Thursday, April 01, 2010
The developments of Second Life have followed a progression of thought, making the User Interface (UI) easier and easier to use. This current version makes it possible for anyone who uses the internet to enter Second Life and grasp the principles of using the virtual world.
For major builders, this could be a positive development. Many have put a lot of time, effort, skill and money into making places that are beautiful and livable. For those residents, having more people come into Second Life could mean having more tenants for their spaces, and I do not wish to disparage mass immigration, I just wish we could also have ways to:
1. do machinima without contortions in our video editors
2. do multiple creative tasks such as scripting and building without obscuring the screen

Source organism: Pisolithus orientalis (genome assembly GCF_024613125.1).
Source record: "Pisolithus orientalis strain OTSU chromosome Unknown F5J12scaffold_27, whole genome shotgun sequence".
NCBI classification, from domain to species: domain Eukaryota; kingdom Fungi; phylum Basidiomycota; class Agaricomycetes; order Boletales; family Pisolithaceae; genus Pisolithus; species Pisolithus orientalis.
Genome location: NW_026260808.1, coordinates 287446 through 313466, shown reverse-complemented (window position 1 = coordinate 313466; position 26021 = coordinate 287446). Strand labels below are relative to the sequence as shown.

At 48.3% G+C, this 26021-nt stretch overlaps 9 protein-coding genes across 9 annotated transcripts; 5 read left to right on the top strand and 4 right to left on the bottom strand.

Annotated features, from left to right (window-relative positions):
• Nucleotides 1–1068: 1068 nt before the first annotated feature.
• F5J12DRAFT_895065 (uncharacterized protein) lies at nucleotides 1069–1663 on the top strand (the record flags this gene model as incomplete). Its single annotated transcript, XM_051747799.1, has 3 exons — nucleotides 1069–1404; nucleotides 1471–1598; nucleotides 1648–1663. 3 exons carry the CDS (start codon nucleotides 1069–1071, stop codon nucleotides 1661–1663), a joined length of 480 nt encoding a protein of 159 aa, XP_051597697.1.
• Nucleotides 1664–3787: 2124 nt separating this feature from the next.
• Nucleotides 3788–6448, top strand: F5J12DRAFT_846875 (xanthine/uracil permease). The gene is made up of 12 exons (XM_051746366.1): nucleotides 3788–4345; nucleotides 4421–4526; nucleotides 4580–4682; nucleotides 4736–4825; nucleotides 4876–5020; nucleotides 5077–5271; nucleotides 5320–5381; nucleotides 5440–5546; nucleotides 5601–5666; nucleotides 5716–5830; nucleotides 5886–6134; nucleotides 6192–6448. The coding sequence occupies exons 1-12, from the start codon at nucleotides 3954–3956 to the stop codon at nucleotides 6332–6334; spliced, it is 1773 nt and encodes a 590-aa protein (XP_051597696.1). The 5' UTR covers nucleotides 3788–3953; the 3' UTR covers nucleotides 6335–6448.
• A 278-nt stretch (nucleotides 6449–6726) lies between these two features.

Is that too much to ask?
In cities in the USA, and probably all over the globe, neighborhoods have a cycle of going downhill as the properties age. Then the "marginal" neighborhoods become areas occupied by poor people, criminals and artists. Later, after the artists have made the neighborhood safe and attractive, People With Money move in, and the artists are forced by sheer economic pressure to move on.
Something like that is happening in Second Life as of yesterday. Many long-term residents are dismayed by Second Life 2.0, as it is more difficult to use the advanced menus; newbies may find it more accessible, which is, clearly, why it was changed. Now it will be less interesting to artists (who have paid to help make the world a better place, by the way), and more fun for those who just want a 3D chatroom.